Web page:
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  1. #1

    Default Winter Weather Clothes & Gear

    Hey Everyone,
    This will be my first winter fly fishing excursion. I wanted everyone's suggestions as to what they use fro winter weather clothes & gear. I'm not a big fan of the cold wind when standing in cold water so I like to dress warm.

    The following is what I was thinking.

    Underwear (cotton or microfiber)
    Silk long johns
    fleece pants.
    Neoprene socks
    Microfiber shirt
    fleece pullover
    Jacket with windblocker.
    Fly Fishing Vest
    breathable Waders
    Wading boots

    Not sure what Hat or gloves would work the best for these situations. All Suggestions are welcomed. If you know of a better system please let me know.


    P.S. Will be in LMFR Friday Night ready to fishing no matter what I have to wear.

  2. Default Re: Winter Weather Clothes & Gear

    Currently my winter ffing attire consists of a pair of baggy shorts and a long sleave t-shirt and a pair of sandles.

    If it gets really cold I will wear a wind breaker...


  3. #3
    Join Date
    Feb 2005
    South Texas

    Default Re: Winter Weather Clothes & Gear

    Sounds like you'll be very well equipped Terry. If anything, I bet you'll not need two or more of those items.

    I would go with wool socks instead of neoprene. Less chance of fit on your foot being too tight and neoprene isn't real comfortable either.

    For a hat I'll recommend Fleece, wool, or acrylic in that order. I'd at least want it to offer the option of covering my ears too. Keeping your head warm may negate the need for gloves. As your body becomes cold, its main priority is keeping the brain warm. This can rob some blood that would normally warm your hands and feet. So in a way, a warm noggin-topper can be the best glove ever for fly fishing, as you still have use of your hands.

    For gloves, your best buy for your money is fingerless ragg wool gloves. Both wool and polyester fleece will continue to insulate when wet, but neither does so real well. If you do get your gloves wet and still need them for warmth, dry them out as well as you can immediately. Reason being that even though the glove is trying to insulate, any water in it will conduct the coldness of the air through to your skin.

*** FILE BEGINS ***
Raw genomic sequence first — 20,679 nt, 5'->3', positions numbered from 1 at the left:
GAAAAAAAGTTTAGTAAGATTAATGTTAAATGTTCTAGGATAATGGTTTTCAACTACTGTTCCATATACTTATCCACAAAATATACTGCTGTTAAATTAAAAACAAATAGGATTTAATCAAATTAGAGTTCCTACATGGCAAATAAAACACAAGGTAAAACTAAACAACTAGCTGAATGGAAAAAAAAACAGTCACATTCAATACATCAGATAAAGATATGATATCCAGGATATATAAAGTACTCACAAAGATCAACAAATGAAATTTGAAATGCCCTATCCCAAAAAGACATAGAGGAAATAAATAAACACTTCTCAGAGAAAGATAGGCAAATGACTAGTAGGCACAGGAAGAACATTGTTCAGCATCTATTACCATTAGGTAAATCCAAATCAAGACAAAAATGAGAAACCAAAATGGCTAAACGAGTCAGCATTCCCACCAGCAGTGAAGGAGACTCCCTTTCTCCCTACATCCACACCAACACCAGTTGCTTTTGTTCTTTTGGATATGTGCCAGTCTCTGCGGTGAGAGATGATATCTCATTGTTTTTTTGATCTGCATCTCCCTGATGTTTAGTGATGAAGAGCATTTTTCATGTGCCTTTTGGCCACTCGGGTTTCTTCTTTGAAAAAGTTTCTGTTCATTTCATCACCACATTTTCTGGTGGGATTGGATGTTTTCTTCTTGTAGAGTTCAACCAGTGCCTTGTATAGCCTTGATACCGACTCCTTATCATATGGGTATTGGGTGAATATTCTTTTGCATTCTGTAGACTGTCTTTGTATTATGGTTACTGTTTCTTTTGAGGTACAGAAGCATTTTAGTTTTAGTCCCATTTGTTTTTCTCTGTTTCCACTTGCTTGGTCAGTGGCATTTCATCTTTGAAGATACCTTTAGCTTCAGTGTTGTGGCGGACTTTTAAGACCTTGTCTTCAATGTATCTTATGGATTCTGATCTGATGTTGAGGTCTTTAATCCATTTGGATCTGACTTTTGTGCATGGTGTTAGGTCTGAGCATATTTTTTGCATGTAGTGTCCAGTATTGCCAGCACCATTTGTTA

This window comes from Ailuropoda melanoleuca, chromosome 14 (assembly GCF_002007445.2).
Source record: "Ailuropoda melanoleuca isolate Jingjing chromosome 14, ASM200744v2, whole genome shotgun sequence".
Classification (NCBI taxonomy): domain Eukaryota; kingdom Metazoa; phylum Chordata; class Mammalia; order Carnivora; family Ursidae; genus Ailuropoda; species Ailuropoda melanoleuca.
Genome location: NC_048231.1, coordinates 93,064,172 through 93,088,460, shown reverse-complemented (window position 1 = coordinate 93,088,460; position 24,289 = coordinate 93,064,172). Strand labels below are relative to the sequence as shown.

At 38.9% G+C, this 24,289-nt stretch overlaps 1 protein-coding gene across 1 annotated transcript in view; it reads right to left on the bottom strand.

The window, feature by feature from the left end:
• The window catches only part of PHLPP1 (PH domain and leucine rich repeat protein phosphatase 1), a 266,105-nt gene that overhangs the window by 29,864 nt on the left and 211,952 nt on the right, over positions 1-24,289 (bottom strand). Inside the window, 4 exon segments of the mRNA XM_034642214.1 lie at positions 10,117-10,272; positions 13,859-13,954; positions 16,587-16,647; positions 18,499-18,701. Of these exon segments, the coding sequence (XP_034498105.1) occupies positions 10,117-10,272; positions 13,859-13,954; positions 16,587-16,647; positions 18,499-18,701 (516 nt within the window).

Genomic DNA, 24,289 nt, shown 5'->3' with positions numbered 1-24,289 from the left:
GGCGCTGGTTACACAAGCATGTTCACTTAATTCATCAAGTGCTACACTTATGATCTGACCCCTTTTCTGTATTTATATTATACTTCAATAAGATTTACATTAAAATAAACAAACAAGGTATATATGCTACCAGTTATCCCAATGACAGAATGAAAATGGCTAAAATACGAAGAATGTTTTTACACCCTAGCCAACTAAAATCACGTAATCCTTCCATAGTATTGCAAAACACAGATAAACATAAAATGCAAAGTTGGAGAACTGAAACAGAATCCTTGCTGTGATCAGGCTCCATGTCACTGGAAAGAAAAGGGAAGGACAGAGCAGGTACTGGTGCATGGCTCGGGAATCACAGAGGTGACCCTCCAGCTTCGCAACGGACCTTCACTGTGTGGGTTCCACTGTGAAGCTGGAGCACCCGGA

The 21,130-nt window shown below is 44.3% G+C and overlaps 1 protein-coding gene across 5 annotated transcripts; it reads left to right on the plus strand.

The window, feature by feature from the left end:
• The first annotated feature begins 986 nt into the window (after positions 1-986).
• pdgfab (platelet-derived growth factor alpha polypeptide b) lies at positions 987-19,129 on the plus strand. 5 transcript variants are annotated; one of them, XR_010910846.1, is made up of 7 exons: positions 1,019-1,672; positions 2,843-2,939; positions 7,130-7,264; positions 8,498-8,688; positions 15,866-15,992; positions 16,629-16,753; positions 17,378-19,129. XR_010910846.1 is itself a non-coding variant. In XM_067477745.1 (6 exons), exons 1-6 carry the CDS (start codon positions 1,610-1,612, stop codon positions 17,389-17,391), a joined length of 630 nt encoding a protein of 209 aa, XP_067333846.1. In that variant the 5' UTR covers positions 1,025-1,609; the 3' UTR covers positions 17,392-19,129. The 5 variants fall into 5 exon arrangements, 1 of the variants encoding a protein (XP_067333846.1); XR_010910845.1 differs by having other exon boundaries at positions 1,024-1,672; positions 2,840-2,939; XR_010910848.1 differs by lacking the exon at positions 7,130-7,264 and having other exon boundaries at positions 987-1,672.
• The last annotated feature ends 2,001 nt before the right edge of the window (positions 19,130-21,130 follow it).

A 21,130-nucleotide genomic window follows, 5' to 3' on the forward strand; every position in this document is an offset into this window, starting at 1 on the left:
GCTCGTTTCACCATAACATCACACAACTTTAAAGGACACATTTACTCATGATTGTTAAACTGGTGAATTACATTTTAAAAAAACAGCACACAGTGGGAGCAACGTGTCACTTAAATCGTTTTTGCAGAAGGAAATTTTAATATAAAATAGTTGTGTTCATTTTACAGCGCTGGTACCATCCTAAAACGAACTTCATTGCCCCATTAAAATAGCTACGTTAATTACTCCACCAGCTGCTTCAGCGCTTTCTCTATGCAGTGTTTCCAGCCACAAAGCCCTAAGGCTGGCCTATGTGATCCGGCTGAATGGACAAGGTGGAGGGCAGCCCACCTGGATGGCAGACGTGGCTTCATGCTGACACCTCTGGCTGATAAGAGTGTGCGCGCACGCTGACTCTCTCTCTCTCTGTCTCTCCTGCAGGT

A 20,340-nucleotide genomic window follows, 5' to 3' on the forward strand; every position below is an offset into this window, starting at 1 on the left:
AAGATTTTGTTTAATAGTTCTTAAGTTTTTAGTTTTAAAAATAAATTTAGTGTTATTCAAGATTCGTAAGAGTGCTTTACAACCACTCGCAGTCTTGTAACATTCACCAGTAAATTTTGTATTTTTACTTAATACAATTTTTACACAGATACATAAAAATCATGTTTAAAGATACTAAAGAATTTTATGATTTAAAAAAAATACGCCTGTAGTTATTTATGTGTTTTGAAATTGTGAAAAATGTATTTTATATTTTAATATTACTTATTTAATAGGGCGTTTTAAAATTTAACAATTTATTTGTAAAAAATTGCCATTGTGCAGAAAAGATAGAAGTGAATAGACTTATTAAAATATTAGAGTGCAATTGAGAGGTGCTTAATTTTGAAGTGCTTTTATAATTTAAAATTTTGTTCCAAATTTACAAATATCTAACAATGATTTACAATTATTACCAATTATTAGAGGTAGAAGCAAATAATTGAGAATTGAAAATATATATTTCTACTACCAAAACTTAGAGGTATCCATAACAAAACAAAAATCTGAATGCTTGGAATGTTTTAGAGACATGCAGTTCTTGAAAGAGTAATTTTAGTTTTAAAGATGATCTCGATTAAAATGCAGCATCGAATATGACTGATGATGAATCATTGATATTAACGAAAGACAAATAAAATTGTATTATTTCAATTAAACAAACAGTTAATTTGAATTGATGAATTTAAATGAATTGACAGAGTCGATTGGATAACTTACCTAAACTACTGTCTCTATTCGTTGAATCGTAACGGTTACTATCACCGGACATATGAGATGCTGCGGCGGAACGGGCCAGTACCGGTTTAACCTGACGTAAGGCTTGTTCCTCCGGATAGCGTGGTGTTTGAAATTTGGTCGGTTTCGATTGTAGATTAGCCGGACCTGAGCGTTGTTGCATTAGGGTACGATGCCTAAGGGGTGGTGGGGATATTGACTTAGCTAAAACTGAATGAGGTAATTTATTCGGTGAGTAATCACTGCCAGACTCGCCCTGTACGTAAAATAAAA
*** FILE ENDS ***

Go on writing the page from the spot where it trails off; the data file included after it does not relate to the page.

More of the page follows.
Sorry for the longwinded answer, I think your list will keep you quite comfortable.

    I'd rather hunt fish than bait deer any day.

  4. Default Re: Winter Weather Clothes & Gear

    There are two important factors here. The first is to wear wicking materials. Do not wear cotton. Secondly, in this region, you should wear several thin layers of warm clothing so that you can start peeling them off when you start getting too hot. You do not want to break a sweat because of too much insulation. If its cold enough, I'll wear a thin pair of fleece fingerless gloves.

    It sound like you on the right path. Good luck!!!

  5. #5

    Default Re: Winter Weather Clothes & Gear

    Hey Guys,
    I appreciate all the advise. I will put it to good use. I'm off to Academy for some fleece gloves and top hat.

  6. Default

    Five Tips For Staying Warm On The River
    By Davidson River Outfitters –

    Well, winter has finally arrived. The fishing can still be good, but you can get into real trouble if you are not dressed properly. Here are a few hints to help you stay warm and dry:

    1. Dress in layers. this way you can take layers off as the day gets Warmer.
    2. Wear fleece or wool; that way if you get wet, you will retain your warmth.
    3. Always carry matches or a device to start a fire. I typically carry a railroad flare; it can start a fire even when wet. If you fall in the winter, you have roughly half as long as the water temperature before hypothermia sets in. So if you or your fishing partner falls in, get out on the bank, start a fire to stay warm and dry your clothes.

    4. Keep your head and hands warm. Most of the body's heat is lost through the head, so wear a hat or cap. Use fleece or wool gloves with only the fingers that you use, cut out. Most people leave the stream because their hands are cold; a little preventative measure will enable you to fish that much longer.
    5. Keep your feet warm, wear heavy wool or fleece socks under neoprene boots, but be sure that they wick moisture away from your feet. If not, the moisture will make your feet cold. Also, be sure to wear loose fitting boots; boots that are too tight will cut off the circulation to your feet.

    Some fine weather fly fishers won't even attempt to fish in the winter due to the temperatures. If you dress correctly, then you can stay warm, maybe even get hot, and be able to fish a much less crowded river.

    Good fishing! Kevin Howell

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